CS PHOTOS BY JACLYN LIPPELMANN Paul O'Brien, a theology teacher at Bishop McNamara High School in Forestville, is one of 10 winners of the Archdiocese of Washington’s prestigious annual Golden Apple Teacher Awards, which recognizes excellence among archdiocesan Catholic schoolteachers.
CS PHOTOS BY JACLYN LIPPELMANN Paul O'Brien, a theology teacher at Bishop McNamara High School in Forestville, is one of 10 winners of the Archdiocese of Washington’s prestigious annual Golden Apple Teacher Awards, which recognizes excellence among archdiocesan Catholic schoolteachers.

Students erupted into applause after an April 16 school Mass at Bishop McNamara High School in Forestville upon learning that their theology teacher, Paul O’Brien, was selected to be one of the 10 winners of the Archdiocese of Washington’s annual Golden Apple Awards, which recognize excellence among Catholic school teachers.

Marco Clark, the president of the school, said O’Brien exemplifies what Pope Francis wrote about in his latest apostolic exhortation, when he talked about the need to be “saints next door.”

“We literally have a saint next door who we are going to recognize,” he said.

In the nomination letters, colleagues and students described O’Brien as “a truly dedicated and passionate Catholic educator who models and witnesses the Catholic faith in everything he does,” said Laura Roland, the assistant superintendent for Catholic identity and accreditation for the Archdiocese of Washington.

Father Everett Pearson, the pastor of Mount Calvary Parish in Forestville, has known O’Brien since they were both studying in college seminary together. While Father Pearson went on to become a priest, O’Brien went on to become a teacher, but “faith was always at the center” of what he did, said Father Pearson.

After leaving the seminary, O’Brien began to think teaching was his vocation.

“Twenty-five years later, I am still pretty sure that this is it. This seems to be all that I was hoping for as I entered the seminary, (it) seems to be lived in a daily way here at McNamara…I really found a home here,” he said.

Noting that vocation has been defined as “when the greatest needs of the world meet with your greatest needs and desires,” Clark agreed that in teaching theology at Bishop McNamara, O’Brien “has found his true vocation.”

“When you look into Mr. O’Brien’s eyes, you see authenticity, you see genuine joy, you see somebody who knows that he’s been called to this time and place,” said Clark.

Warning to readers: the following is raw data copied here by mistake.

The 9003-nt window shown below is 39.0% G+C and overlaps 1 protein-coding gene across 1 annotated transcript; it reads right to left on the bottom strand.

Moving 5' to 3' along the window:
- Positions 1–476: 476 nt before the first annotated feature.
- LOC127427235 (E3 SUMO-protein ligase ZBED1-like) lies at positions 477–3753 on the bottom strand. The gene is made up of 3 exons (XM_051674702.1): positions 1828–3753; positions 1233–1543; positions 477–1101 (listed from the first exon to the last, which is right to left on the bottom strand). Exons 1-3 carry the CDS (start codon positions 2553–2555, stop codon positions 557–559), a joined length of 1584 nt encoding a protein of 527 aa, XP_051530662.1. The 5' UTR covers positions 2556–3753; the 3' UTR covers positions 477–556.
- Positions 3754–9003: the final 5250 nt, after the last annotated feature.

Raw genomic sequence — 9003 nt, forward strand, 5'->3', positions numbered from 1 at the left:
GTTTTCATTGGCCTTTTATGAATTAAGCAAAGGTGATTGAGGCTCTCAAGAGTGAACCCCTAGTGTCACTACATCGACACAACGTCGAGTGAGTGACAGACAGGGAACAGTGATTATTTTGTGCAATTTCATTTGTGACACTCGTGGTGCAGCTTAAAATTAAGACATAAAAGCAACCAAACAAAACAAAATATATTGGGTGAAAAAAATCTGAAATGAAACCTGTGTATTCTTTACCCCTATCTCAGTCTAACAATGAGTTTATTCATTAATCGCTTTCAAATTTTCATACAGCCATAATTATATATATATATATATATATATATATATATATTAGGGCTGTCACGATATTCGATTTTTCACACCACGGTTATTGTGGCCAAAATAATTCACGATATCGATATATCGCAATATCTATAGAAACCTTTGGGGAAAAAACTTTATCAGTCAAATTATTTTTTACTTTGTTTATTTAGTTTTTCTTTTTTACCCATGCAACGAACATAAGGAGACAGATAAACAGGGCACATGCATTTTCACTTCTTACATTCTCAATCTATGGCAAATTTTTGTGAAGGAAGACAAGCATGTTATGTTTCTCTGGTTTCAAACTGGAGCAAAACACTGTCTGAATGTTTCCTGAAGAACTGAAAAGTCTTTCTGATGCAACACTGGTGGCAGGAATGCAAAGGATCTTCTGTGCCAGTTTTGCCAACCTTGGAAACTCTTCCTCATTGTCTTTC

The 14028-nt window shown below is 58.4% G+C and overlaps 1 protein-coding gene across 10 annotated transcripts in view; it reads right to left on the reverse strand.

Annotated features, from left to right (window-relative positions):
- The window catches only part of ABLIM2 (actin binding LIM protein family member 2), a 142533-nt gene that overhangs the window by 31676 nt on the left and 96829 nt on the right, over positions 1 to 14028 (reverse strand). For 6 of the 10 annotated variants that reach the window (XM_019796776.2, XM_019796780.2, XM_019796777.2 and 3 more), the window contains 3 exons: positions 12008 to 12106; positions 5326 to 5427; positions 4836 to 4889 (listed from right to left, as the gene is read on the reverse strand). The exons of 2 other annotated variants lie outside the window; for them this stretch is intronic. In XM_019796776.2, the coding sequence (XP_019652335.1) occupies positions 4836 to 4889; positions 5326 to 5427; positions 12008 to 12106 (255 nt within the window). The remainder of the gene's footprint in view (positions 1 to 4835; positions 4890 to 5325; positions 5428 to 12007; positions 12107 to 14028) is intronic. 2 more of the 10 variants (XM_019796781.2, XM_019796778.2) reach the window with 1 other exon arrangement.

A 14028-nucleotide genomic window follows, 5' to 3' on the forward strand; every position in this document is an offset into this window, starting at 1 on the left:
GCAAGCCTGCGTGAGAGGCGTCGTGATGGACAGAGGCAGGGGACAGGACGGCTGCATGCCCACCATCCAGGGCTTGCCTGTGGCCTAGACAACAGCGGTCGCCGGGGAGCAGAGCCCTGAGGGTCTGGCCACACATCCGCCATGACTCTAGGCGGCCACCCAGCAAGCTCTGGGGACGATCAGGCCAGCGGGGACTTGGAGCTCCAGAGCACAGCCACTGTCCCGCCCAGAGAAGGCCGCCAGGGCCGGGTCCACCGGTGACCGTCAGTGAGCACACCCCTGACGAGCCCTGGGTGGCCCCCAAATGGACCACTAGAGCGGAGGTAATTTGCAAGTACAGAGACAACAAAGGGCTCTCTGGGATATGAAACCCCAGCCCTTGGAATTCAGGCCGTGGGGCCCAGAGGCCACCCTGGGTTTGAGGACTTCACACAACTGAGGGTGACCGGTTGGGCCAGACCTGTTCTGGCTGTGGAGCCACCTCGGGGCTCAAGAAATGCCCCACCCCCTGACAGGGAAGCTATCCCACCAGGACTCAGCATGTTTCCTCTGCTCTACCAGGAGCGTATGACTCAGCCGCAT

O’Brien teaches not only by giving students information, but also by getting students to think it through and understand that the faith comes from a logical foundation, Father Pearson added.

“He doesn’t just give you a certain type of perspective, he expands your perspective instead,” said Carlos Yovany Saravia, a junior at McNamara. “He gives you the opportunity to deepen your understanding of certain things, especially our faith. If you’re struggling with something, he will try to make you ask questions about it.”

By doing so, Saravia said O’Brien encourages students to talk about their faith.

“He always tries to bring something within you that draws you closer to Christ, as if Christ Himself was talking,” said Saravia.

Inside and outside of the classroom, O’Brien said he tries to model a way of being faithful and spiritual and “off your knees a bit more,” by living the faith through “how you treat people, how you greet people, how you see them as children of God and made in God’s image.”

O’Brien said he makes an effort to go see them “doing what they love to do,” whether that is on the ballfield playing sports or on the stage performing.

“That might be where Christ is most powerful,” said O’Brien.

Clark said O’Brien really pays attention to the students’ needs, and “makes God known, loved and served by knowing, loving and serving his students.”

Lindsey Bayes, a freshman at Bishop McNamara who plays on the softball team that O’Brien helps coach, said O’Brien took extra time outside of practice to work with her on her hitting, which has helped her improve her batting average. She added that he helps the team see that “there is always a bright side to losing” because they can learn from it, rather than stay angry about it.

“Coach O’Brien puts so much time into building us not only into better student athletes but into better people as well,” said Bayes.

O’Brien also emphasizes the importance of prayer to his students, and in particular prayer that involves listening to what God has to say to them.

“It is one of the pillars here at Bishop McNamara – we are called as Holy Cross folk to bring hope, and this world is in such need of hope right now,” said O’Brien. “These kids have such enthusiasm and such talent, they can certainly bring hope to a very tired world.”